Mathematics Stack Exchange is a question and answer site for people studying math at any level and professionals in related fields. It's 100% free, no registration required.

Sign up
Here's how it works:
  1. Anybody can ask a question
  2. Anybody can answer
  3. The best answers are voted up and rise to the top

Here is something I've been wondering about recently.

Suppose you have an arbitrary ordered field $F$, and let $F(\sqrt{a})$ be a field extension with $a>0$ in $F$. Is there then some way to order $F(\sqrt{a})$ such that $F(\sqrt{a})$ is also an ordered field? Here $F(\sqrt{a})$ is the set of all $p+q\sqrt{a}$ for $p,q,a\in F$. I'm hoping to satisfy existence of a positive cone in $F(\sqrt{a})$.

I was interested because for field extensions like $\mathbb{Q}(\sqrt{2})$, we know that $\mathbb{Q}(\sqrt{2})$ is a subfield of $\mathbb{R}$, which itself is ordered, so we can take the positive cone of $\mathbb{Q}(\sqrt{2})$ to be those elements which are positive in $\mathbb{R}$. But if we don't know a larger ordered field containing the extension, what do we do instead? Thanks.

share|cite|improve this question

The answer is yes if and only if $a$ is positive in $F$. For the a non-example consider $\mathbb{C}/\mathbb{R}$. Here $\mathbb{C} = \mathbb{R}(\sqrt{-1})$ and $\mathbb{C}$ is not an ordered field

share|cite|improve this answer
Oops, I assumed implicitly that $a>0$ above. But do you have any idea how to actually impose such an order? – Dani Hobbes Apr 4 '11 at 7:56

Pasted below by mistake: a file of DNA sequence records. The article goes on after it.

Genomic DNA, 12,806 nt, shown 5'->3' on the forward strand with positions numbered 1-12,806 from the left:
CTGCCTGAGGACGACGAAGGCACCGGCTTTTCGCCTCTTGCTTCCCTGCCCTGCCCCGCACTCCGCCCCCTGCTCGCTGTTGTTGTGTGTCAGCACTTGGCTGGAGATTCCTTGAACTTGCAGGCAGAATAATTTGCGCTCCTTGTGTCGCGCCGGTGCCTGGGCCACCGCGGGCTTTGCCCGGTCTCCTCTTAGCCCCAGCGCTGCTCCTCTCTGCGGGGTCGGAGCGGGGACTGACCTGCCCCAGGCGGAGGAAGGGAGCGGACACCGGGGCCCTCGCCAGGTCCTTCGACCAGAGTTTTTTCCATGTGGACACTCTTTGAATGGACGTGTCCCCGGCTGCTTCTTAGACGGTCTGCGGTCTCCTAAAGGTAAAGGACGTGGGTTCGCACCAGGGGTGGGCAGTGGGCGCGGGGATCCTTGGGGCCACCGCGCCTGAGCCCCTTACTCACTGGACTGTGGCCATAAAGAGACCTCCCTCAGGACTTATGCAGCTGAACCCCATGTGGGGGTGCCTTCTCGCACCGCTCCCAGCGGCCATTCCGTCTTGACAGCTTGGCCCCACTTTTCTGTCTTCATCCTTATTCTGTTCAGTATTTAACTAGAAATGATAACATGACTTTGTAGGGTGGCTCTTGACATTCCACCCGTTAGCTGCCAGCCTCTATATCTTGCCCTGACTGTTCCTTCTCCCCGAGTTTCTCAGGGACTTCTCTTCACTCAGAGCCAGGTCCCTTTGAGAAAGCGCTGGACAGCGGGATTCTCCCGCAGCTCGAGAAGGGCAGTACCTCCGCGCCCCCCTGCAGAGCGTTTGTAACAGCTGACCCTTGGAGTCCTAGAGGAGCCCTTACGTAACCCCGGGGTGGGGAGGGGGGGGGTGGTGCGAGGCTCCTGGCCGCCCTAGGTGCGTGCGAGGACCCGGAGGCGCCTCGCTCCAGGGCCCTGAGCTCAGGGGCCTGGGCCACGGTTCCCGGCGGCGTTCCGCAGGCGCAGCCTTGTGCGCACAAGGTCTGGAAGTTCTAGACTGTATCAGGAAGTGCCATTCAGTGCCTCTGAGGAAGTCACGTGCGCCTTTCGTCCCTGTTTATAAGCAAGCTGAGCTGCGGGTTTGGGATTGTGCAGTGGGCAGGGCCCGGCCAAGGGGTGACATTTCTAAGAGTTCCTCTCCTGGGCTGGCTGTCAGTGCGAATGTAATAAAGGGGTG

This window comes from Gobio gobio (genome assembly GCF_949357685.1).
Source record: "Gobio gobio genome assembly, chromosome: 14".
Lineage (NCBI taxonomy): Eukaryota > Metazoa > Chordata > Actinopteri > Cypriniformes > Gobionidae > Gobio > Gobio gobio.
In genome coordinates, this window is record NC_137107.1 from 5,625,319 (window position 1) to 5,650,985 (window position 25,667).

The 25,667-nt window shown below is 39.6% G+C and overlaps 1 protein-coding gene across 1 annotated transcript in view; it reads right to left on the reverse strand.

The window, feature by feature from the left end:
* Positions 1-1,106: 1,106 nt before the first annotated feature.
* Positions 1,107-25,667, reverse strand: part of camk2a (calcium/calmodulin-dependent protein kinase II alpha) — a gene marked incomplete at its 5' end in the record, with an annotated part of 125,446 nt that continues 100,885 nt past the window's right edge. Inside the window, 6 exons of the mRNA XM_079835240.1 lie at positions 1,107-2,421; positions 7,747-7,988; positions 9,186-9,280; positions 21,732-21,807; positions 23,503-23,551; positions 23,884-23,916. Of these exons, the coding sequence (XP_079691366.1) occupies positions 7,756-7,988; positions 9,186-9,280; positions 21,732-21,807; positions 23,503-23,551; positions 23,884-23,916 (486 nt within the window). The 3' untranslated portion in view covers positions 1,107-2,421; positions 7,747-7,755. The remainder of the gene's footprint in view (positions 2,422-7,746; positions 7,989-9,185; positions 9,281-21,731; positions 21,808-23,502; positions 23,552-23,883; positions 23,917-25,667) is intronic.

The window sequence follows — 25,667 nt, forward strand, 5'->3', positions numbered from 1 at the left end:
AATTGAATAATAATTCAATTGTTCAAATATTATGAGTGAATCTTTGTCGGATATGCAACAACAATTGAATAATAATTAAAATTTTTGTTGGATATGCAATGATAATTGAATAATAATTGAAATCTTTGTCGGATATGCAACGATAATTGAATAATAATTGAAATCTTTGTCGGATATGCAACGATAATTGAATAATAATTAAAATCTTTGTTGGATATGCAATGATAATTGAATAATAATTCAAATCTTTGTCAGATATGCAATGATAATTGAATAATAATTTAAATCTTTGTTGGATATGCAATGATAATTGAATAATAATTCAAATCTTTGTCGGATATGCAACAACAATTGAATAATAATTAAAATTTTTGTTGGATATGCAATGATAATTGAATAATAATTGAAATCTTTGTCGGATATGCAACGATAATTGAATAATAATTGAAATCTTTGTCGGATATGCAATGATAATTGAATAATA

The order is in general non-unique. In your example $\mathbb{Q}(\sqrt{2})$ can be embedded into $\mathbb{R}$ in two different ways obtaining two orders, which are not equivalent. However in general one considers the set $\sum P (F(\sqrt{a})^{\times})^2$, It doesn't contain $-1$ hence extends to an ordering on $F(\sqrt{a})$. The proof I know is via Zorn's lemma so it is not very constructive. – shamovic Apr 4 '11 at 9:04
Do you have a reference? I'm just interested that some order exists. I'm familiar with Zorn's Lemma, so maybe I could understand it. – Dani Hobbes Apr 4 '11 at 9:21
Sure, a few books. I've studied some of field theory from "Valuation, Orderings and Milnor $K$-Theory" by I. Efrat. I think you can also find basics in Lang's Algebra or any other book that treats Artin-Schreier theory – shamovic Apr 4 '11 at 10:13

Your Answer


By posting your answer, you agree to the privacy policy and terms of service.

Not the answer you're looking for? Browse other questions tagged or ask your own question.